How to Polish Rocks to a Gloss Finish

Written by kelvin o'donahue
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How to Polish Rocks to a Gloss Finish
A polished mineral sample suitable for jewelry-making. (stone image by Zbigniew Nowak from

Smooth, shiny rocks are relatively common in the natural environment, as small stones roll in the surf or on stream bottoms for centuries. This constant abrasion against other rocks creates stones that are pleasing to both eye and touch. Humans have improved on nature when it comes to smoothing stones: by using a mechanical rock tumbler we can polish stones to a glossy finish that is so attractive that polished samples are often used for jewelry and other keepsakes.

Skill level:

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Things you need

  • Mineral or rock samples
  • Scale
  • Rock tumbler
  • Assorted tumbling grits
  • Water
  • Gravel and sand (optional)

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  1. 1

    Load the rock tumbler with the rock and mineral samples. Weigh the samples on the scale to avoid exceeding the tumbler's rated weight.

  2. 2

    Add about one tablespoon of coarse (60-90) grit to the tumbler for each pound of rock. Add some gravel and sand with the grit if there are only one or two large samples. Add sufficient water to cover about two-thirds of the rocks.

  3. 3

    Tumble with coarse grit constantly for two weeks. Check the tumbler after five to seven days to see if the grit has broken down. When the grit breaks down, pour off the water and add coarse grit and water as before. Continue tumbling for a total of two weeks.

  4. 4

    Check the rocks for edges. Continue tumbling with coarse grit for another week if there are any sharp edges or corners.

    How to Polish Rocks to a Gloss Finish
    After tubmling with coarse grit, the stones are rounded and smooth but do not display gloss. (Lot of different sea stones. White, black, brown, motley stones. image by wolandmaster from
  5. 5

    Empty the contents of the tumbler. Wash the rocks to remove all traces of grit. Empty the tumbler and wash and rinse it entirely, then allow to dry. Examine the rocks, and discard any broken or very small pieces.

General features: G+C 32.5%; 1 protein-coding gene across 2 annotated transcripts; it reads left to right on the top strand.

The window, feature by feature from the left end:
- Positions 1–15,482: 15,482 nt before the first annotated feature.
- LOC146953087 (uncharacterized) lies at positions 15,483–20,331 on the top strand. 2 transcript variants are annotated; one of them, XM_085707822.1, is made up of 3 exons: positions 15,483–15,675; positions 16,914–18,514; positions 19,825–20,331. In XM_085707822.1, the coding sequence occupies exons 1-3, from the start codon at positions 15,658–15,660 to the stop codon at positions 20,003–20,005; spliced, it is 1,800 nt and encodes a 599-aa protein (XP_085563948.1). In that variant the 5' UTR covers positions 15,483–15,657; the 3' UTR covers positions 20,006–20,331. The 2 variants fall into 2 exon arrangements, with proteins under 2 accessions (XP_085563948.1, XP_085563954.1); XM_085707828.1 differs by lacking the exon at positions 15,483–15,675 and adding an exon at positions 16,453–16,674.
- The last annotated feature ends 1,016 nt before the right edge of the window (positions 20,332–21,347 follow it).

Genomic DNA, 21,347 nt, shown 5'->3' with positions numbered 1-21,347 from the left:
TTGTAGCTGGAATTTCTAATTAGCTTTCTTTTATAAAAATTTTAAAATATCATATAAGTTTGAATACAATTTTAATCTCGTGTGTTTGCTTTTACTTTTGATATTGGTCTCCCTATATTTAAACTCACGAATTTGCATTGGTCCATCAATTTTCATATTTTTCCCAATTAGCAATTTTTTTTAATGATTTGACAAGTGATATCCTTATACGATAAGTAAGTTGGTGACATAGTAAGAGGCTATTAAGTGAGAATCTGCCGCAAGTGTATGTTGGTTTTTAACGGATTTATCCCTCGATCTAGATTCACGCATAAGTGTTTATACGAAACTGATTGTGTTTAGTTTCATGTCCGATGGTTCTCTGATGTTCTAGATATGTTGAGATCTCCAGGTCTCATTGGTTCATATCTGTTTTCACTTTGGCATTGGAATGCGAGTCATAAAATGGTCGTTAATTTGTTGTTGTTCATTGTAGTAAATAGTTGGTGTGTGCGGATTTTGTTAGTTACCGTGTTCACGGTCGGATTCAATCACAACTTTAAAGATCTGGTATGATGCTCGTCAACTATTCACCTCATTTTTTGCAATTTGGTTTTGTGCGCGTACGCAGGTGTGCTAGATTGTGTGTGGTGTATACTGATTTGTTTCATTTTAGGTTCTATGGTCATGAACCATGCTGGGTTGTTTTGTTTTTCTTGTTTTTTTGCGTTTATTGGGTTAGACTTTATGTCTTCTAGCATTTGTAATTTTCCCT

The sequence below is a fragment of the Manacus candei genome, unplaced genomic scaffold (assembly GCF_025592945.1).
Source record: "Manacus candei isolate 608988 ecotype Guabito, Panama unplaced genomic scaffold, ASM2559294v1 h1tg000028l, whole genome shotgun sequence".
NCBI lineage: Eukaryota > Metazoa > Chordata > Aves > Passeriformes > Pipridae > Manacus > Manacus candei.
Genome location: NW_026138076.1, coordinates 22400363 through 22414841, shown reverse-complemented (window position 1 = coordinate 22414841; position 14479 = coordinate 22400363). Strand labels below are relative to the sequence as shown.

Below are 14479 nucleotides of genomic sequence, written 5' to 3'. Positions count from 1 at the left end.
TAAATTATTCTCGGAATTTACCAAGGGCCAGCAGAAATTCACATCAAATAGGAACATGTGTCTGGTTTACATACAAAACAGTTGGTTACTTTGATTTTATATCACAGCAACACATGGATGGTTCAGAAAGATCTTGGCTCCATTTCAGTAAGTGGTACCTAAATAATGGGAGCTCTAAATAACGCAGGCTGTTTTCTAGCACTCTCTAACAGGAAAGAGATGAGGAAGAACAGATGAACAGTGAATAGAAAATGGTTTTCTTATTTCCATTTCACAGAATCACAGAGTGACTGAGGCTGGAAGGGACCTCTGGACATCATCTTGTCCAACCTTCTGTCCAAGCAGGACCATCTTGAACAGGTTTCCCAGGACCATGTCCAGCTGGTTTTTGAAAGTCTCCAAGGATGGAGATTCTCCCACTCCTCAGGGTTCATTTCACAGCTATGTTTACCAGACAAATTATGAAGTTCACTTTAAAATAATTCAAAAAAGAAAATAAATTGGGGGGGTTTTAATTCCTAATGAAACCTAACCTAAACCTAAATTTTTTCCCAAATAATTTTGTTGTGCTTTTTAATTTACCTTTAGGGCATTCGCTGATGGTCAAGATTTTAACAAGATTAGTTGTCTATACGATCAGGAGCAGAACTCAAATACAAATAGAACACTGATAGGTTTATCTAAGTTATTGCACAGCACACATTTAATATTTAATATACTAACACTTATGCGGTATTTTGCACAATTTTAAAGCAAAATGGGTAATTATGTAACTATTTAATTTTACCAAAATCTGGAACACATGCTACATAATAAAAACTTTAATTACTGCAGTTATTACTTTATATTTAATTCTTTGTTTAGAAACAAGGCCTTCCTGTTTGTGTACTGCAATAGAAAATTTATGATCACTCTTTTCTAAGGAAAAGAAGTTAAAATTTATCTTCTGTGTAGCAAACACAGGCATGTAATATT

6. 6

    Return the rocks to the tumbler with medium (120-220) grit and water in the same amounts as in the coarse polishing step. Tumble for another week to 10 days.

  7. 7

    Empty the tumbler, and wash the rocks thoroughly to remove any trace of the grit. Wash out all traces of grit from the tumbler, and dry the barrel. Discard any that are broken or undersized.

  8. 8

    Return the rocks to the tumbler with pre-polish (500) grit and water as above. Use about three-quarters of the amount of grit as used in the first two tumble stages. Tumble for one week to 10 days.

  9. 9

    Empty the tumbler, wash out any remaining grit, and dry the barrel. Wash the rocks thoroughly to remove the pre-polish grit. Inspect the stones and discard any are too small to polish (less than one-quarter inch or so) or that have broken.

  10. 10

    Return the smoothed rock to the tumbler with polish-quality grit and water. Tumble for two weeks.

    How to Polish Rocks to a Gloss Finish
    If the stones are hard enough, polishing creates a smooth surface that is shinier than naturally-polished stones. (Blue stones image by Надежда Мо'€Ð¾Ð·Ð¾Ð²Ð° from
  11. 11

    Empty the tumbler and wash both tumbler and rocks thoroughly. Return the rocks to the tumbler with water and a small amount of bar soap. Tumble for four to eight hours to clean off any remaining dirt or crushed grit .

Tips and warnings

  • Hard minerals such as agate or jasper produce a soft, glossy polish; but minerals such as calcite or fluorite that are not as hard can be smoothed but not polished. Be patient. Polishing each batch of rocks takes several weeks. Check on the tumbler from time to time and add water or grit if necessary.

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